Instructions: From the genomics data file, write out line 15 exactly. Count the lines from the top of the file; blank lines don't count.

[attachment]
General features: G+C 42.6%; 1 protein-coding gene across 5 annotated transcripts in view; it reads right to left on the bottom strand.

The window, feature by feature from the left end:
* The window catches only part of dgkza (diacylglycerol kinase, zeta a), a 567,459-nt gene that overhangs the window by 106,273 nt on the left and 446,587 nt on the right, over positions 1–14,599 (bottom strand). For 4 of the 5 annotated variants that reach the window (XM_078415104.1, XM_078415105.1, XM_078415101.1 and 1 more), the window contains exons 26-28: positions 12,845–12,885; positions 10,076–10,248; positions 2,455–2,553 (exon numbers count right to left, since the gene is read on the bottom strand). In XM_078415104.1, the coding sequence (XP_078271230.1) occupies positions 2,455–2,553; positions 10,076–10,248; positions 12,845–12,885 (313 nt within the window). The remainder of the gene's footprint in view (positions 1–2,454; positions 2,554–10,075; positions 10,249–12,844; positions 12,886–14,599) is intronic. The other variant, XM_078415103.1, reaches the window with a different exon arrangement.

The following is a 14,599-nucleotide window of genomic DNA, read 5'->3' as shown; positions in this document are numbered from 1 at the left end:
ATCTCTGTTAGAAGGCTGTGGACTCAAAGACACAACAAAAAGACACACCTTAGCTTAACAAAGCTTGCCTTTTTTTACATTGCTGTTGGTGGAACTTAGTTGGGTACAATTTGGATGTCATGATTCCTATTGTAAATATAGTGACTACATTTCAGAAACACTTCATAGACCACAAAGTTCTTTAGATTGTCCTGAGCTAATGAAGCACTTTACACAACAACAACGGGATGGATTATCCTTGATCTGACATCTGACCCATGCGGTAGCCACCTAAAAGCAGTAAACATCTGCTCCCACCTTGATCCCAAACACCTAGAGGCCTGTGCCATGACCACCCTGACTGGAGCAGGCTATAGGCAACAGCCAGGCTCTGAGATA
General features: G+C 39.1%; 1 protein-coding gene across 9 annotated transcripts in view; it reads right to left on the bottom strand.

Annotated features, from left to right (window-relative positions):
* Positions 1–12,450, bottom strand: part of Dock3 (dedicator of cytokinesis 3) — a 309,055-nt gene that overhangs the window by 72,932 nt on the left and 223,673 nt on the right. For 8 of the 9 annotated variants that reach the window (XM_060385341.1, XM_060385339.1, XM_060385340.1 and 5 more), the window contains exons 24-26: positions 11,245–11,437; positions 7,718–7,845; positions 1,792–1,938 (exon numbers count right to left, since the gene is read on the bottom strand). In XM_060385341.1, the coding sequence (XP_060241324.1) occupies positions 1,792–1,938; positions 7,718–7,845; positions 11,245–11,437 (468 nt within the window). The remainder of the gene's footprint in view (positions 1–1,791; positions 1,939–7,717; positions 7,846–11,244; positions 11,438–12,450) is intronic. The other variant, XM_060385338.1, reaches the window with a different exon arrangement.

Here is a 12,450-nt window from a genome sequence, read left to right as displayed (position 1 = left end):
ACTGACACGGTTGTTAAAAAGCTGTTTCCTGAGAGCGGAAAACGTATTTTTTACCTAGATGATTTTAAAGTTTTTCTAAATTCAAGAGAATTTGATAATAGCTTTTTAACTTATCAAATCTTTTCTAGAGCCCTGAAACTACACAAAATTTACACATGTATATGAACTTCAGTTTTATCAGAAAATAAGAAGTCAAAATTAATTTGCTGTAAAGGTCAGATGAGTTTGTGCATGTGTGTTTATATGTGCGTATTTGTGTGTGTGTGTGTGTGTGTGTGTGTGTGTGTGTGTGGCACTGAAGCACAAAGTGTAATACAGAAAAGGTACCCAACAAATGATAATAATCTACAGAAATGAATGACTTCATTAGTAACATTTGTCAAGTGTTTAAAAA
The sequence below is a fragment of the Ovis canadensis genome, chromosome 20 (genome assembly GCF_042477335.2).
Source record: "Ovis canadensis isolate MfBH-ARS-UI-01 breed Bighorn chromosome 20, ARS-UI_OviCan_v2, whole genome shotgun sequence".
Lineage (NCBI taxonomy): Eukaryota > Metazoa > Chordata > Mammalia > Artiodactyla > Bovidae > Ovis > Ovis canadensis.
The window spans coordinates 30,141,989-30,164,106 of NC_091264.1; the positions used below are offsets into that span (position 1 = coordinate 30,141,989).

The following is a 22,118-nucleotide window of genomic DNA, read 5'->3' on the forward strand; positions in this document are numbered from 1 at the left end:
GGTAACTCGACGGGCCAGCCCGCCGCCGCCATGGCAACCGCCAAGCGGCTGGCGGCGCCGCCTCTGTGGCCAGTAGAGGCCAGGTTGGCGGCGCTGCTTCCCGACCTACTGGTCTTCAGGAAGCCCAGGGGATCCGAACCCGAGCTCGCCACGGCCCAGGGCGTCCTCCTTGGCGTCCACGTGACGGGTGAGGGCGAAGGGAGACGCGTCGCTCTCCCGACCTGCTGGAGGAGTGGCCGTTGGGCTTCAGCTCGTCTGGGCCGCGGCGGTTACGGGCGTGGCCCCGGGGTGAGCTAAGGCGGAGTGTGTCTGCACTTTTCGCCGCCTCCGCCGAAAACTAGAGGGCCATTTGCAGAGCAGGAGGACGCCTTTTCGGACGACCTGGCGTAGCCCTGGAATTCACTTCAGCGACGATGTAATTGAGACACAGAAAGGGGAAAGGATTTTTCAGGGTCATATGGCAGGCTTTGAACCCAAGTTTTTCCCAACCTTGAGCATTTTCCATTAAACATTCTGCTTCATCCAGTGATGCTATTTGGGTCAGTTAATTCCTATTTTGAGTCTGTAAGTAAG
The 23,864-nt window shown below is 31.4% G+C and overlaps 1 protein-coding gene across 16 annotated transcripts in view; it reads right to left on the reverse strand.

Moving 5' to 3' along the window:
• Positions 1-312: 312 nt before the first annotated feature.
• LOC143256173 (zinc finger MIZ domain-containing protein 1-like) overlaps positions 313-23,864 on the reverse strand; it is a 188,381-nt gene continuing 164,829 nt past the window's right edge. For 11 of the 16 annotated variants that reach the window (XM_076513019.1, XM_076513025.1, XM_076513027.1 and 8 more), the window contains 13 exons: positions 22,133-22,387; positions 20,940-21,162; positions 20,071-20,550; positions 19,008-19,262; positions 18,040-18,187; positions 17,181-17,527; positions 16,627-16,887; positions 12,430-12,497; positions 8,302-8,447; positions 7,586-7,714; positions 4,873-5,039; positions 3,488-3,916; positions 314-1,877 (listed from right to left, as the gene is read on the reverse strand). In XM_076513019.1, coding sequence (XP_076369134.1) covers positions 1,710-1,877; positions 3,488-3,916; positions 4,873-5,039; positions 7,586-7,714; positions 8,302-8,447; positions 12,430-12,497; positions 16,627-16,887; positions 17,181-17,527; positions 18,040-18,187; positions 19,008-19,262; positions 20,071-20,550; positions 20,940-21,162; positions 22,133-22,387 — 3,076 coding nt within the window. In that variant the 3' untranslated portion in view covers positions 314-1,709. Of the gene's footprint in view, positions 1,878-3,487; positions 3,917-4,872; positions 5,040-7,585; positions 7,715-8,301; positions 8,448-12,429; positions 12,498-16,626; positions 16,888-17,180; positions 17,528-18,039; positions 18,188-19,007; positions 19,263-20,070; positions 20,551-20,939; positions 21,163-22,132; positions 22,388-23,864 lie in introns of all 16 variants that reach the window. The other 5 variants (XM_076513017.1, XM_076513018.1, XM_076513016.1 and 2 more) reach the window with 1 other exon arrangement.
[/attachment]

The following is a 22,118-nucleotide window of genomic DNA, read 5'->3' on the forward strand; positions in this document are numbered from 1 at the left end: